presented by McDonald Paving of Spokane

The roadway has remained paramount in the United States of America since the time of its independence, with the issue of road building serving as a hot political topic as far back as the time of John Adams and Thomas Jefferson. The development of private roads, known as turnpikes, formed the backbone of the U.S. roadway system throughout the early 19th century. Paving the roads remained a major expense in the early days of the republic, so turnpike companies often resorted to the creation of plank roads, which used wooden planks to minimize rolling resistance for carriages and kept them from getting stuck in the mud after a wet weather period.

The first major technological advance in paving roads in the United States came from Scotland and caught on around 1820. Engineer John Loudon McAdam developed the technique of road building that would be named for him by combining aggregate materials such as stone and gravel and compacting them with a roller. The small aggregate stones allowed for the iron carriage tires of the time to travel smoothly. By the 1830s, many of America’s roads had undergone macadamization using the combination of stone dust and water as a binding agent, creating what is known as water-bound macadam.

While this process served the horse and carriage of the 19th century well, the fast speed of the motor vehicle created dust clouds on macadamized roads. To solve this problem, engineers used tar as a binding agent, creating what they called tar-bound macadam. U.S. engineer Edgar Purnell Hooley later developed a road-surface mixture of ironworks slag and coal tar, called tarmac, which proved to be more resilient. Finally, the use of bitumen as a binding agent allowed for the development of asphalt concrete. Road pavers around the world, including McDonald Paving of Spokane, continue to use asphalt concrete as a primary construction material today.

While paving and other roadwork remain a primary form of business for us at McDonald Paving of Spokane, we also help businesses and homes in preserving their pavement with sealcoating. Sealcoating serves as barrier coat for asphalt concrete surfaces, a minor yet useful measure in maintaining a strong, lasting driveway or parking lot. It protects pavement from the ultraviolet rays of the sun and the oxidizing effects of wind and water by providing a membrane that limits asphalt oxidation and water seepage. Pavement also benefits from sealcoating by gaining increased texture and thus surface friction, making it less slippery, especially in the rain.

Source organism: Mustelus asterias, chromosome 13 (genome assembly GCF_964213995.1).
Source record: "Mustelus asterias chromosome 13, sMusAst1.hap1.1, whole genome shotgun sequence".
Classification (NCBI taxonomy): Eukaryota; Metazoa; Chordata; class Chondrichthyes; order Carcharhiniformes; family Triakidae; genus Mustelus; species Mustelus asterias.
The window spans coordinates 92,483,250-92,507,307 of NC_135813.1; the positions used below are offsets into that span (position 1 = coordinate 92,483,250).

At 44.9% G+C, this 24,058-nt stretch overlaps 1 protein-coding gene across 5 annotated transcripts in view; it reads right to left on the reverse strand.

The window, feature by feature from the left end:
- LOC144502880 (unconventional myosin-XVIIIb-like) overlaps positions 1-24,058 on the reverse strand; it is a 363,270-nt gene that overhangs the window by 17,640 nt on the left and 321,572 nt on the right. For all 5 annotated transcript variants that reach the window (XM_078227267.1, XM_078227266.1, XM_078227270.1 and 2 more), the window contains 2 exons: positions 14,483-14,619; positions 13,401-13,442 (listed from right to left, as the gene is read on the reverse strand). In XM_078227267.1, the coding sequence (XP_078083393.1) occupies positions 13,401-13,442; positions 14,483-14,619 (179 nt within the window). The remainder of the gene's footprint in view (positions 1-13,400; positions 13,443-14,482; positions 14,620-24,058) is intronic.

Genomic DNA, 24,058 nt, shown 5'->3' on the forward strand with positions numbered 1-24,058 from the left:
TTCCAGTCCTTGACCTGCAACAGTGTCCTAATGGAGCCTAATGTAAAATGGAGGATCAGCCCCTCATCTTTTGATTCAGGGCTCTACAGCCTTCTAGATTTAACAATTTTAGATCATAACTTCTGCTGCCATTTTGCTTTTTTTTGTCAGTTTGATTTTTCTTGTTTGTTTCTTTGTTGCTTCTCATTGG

Sealcoating primarily uses two different emulsifiers. The most common emulsion material is refined coal tar, which contains very stable closed-ring aromatic compounds as its chemical base. Refined coal tar’s popularity comes from its resilience to destructive elements like the weather and oily substances. In recent years, another acceptable option for sealcoating has come from using asphalt as an emulsion material. While not resistant to oily substances, asphalt emulsion sealcoating still helps maintain the pavement’s surface integrity and carries the benefits of easier application, a weaker odor, and less skin irritation than refined coal tar sealcoating.

Because sealcoating best serves pavements in sound condition, the ideal candidate to benefit from the process possesses low to moderate cracking and raveling as well as low friction numbers. Before sealcoating can begin, the coater must clear the area of debris, fill and repair any cracks as necessary, and clean any oily substances from the pavement to be coated. Then, the coater must mix the sealant, supplied in concentrates, with water, silica sand, and additives to dilute it and ensure proper consistency during application, keeping in mind humidity and the amount of future traffic the pavement will face. Finally, the coater can spray the sealcoating over the pavement, preferably in two coats to maintain a high level of protection. After undergoing a drying period of 8 to 24 hours, the pavement will be ready for use.